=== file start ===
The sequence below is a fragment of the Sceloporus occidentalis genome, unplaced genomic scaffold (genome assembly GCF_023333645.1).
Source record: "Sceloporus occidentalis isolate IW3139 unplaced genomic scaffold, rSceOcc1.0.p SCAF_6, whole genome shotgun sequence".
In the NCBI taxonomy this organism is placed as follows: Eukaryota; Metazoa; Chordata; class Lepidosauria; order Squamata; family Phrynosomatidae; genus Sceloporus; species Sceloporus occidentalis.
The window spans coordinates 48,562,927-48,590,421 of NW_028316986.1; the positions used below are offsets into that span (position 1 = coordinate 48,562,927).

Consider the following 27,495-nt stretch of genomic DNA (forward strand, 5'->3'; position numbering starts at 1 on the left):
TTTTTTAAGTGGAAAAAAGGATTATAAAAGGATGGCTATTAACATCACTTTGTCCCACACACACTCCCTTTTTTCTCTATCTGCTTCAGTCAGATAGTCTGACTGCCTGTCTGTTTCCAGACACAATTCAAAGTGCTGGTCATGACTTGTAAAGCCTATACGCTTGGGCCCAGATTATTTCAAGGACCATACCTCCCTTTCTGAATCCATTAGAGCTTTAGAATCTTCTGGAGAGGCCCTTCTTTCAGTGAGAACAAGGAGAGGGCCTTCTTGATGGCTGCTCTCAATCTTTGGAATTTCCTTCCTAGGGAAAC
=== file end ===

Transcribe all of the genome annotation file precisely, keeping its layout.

The sequence below is a fragment of the Sceloporus occidentalis genome, unplaced genomic scaffold (genome assembly GCF_023333645.1).
Source record: "Sceloporus occidentalis isolate IW3139 unplaced genomic scaffold, rSceOcc1.0.p SCAF_6, whole genome shotgun sequence".
In the NCBI taxonomy this organism is placed as follows: Eukaryota; Metazoa; Chordata; class Lepidosauria; order Squamata; family Phrynosomatidae; genus Sceloporus; species Sceloporus occidentalis.
The window spans coordinates 48,562,927-48,590,421 of NW_028316986.1; the positions used below are offsets into that span (position 1 = coordinate 48,562,927).

Consider the following 27,495-nt stretch of genomic DNA (forward strand, 5'->3'; position numbering starts at 1 on the left):
TTTTTTAAGTGGAAAAAAGGATTATAAAAGGATGGCTATTAACATCACTTTGTCCCACACACACTCCCTTTTTTCTCTATCTGCTTCAGTCAGATAGTCTGACTGCCTGTCTGTTTCCAGACACAATTCAAAGTGCTGGTCATGACTTGTAAAGCCTATACGCTTGGGCCCAGATTATTTCAAGGACCATACCTCCCTTTCTGAATCCATTAGAGCTTTAGAATCTTCTGGAGAGGCCCTTCTTTCAGTGAGAACAAGGAGAGGGCCTTCTTGATGGCTGCTCTCAATCTTTGGAATTTCCTTCCTAGGGAAAC